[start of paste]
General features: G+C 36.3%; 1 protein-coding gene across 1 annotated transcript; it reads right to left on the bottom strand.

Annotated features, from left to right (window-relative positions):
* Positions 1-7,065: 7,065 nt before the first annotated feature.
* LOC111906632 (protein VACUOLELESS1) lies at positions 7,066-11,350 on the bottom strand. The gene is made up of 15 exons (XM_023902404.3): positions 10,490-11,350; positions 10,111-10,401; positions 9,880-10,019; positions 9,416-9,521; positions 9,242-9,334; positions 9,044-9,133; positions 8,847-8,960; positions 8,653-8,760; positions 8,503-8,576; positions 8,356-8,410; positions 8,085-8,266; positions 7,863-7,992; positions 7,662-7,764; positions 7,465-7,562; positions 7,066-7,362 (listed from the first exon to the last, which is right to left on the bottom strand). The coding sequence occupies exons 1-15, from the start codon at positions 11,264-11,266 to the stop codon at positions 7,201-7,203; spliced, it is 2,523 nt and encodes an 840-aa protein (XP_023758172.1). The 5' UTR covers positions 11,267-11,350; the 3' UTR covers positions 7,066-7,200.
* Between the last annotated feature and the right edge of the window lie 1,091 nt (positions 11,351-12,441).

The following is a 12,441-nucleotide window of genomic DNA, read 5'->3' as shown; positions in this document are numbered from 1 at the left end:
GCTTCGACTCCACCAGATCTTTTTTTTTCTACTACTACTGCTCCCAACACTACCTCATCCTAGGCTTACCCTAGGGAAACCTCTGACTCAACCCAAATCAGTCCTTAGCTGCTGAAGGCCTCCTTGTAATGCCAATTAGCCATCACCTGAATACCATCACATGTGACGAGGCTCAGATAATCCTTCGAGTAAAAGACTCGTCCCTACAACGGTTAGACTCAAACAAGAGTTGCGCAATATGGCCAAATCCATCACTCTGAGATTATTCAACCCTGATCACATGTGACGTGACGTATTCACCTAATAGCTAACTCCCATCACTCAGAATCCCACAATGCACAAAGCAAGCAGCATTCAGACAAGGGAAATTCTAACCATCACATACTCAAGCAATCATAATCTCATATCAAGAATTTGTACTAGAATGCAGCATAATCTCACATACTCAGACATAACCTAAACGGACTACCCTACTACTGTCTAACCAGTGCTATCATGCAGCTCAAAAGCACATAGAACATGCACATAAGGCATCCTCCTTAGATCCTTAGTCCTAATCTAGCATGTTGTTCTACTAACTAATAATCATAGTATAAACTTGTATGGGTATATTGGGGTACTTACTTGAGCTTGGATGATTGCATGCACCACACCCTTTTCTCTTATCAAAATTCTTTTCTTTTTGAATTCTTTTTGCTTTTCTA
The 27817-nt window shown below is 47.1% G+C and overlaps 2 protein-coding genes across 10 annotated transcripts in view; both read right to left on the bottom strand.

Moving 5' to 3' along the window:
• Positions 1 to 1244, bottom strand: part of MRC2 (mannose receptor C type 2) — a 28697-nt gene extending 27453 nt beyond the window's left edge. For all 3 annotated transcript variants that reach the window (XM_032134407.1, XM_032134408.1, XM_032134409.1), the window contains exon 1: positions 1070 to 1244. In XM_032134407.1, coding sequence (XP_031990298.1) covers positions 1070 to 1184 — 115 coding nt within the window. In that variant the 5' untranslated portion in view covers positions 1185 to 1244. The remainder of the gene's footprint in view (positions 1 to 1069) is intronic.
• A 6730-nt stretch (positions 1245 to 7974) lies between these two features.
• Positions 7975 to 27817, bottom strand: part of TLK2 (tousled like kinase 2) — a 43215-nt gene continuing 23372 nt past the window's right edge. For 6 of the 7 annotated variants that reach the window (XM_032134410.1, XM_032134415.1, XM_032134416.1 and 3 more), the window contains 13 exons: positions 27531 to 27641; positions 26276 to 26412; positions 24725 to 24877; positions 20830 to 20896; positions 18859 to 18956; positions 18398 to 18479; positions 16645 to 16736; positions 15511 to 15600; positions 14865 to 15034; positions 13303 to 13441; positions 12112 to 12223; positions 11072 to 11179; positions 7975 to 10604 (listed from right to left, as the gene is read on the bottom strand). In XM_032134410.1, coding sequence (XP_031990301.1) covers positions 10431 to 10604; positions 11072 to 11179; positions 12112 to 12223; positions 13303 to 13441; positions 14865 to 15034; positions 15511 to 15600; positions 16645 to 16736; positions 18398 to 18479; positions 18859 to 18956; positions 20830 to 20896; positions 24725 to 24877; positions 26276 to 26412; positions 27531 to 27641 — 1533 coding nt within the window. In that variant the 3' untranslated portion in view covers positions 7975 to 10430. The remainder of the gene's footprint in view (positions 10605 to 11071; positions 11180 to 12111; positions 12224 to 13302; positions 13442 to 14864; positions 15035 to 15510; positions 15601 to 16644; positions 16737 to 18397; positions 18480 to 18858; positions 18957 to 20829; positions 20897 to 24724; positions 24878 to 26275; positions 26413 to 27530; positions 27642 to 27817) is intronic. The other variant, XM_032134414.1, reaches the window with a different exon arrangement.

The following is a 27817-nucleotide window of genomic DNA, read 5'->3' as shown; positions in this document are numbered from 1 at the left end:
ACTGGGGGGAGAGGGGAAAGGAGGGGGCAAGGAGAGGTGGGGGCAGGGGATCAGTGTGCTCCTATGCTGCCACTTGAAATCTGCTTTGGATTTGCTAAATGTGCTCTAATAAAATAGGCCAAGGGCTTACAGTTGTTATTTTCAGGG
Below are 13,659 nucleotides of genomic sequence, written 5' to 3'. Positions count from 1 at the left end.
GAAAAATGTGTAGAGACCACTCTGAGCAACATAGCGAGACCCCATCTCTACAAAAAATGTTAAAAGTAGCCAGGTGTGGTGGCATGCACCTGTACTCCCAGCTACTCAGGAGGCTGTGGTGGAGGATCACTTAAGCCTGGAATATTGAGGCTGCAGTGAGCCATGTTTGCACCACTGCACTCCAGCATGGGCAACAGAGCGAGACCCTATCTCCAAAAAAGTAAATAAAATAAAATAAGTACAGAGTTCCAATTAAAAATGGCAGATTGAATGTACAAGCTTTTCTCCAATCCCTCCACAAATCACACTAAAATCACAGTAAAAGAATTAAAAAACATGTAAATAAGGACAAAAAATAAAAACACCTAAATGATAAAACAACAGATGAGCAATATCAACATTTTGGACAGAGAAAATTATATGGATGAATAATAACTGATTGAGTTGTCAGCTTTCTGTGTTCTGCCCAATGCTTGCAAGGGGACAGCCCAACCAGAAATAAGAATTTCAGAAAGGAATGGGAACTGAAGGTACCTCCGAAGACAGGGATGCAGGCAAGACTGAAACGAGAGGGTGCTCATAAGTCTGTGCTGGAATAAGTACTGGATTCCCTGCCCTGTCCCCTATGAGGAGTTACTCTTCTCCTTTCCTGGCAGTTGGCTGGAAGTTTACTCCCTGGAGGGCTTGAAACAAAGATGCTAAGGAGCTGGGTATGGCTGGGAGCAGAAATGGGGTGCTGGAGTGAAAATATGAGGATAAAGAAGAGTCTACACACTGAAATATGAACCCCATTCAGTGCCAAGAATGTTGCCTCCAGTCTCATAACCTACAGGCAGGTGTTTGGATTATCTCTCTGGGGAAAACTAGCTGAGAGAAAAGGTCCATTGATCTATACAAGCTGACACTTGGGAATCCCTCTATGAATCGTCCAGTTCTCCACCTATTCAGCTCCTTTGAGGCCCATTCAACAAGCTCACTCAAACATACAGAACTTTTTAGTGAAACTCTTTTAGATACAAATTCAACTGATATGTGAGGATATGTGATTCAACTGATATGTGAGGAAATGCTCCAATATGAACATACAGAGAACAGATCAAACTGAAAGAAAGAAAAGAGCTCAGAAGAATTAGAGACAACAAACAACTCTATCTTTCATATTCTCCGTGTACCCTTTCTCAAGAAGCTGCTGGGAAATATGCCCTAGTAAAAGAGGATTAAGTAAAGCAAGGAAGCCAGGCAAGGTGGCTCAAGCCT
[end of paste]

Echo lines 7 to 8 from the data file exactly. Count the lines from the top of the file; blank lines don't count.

GCTTCGACTCCACCAGATCTTTTTTTTTCTACTACTACTGCTCCCAACACTACCTCATCCTAGGCTTACCCTAGGGAAACCTCTGACTCAACCCAAATCAGTCCTTAGCTGCTGAAGGCCTCCTTGTAATGCCAATTAGCCATCACCTGAATACCATCACATGTGACGAGGCTCAGATAATCCTTCGAGTAAAAGACTCGTCCCTACAACGGTTAGACTCAAACAAGAGTTGCGCAATATGGCCAAATCCATCACTCTGAGATTATTCAACCCTGATCACATGTGACGTGACGTATTCACCTAATAGCTAACTCCCATCACTCAGAATCCCACAATGCACAAAGCAAGCAGCATTCAGACAAGGGAAATTCTAACCATCACATACTCAAGCAATCATAATCTCATATCAAGAATTTGTACTAGAATGCAGCATAATCTCACATACTCAGACATAACCTAAACGGACTACCCTACTACTGTCTAACCAGTGCTATCATGCAGCTCAAAAGCACATAGAACATGCACATAAGGCATCCTCCTTAGATCCTTAGTCCTAATCTAGCATGTTGTTCTACTAACTAATAATCATAGTATAAACTTGTATGGGTATATTGGGGTACTTACTTGAGCTTGGATGATTGCATGCACCACACCCTTTTCTCTTATCAAAATTCTTTTCTTTTTGAATTCTTTTTGCTTTTCTA
The 27817-nt window shown below is 47.1% G+C and overlaps 2 protein-coding genes across 10 annotated transcripts in view; both read right to left on the bottom strand.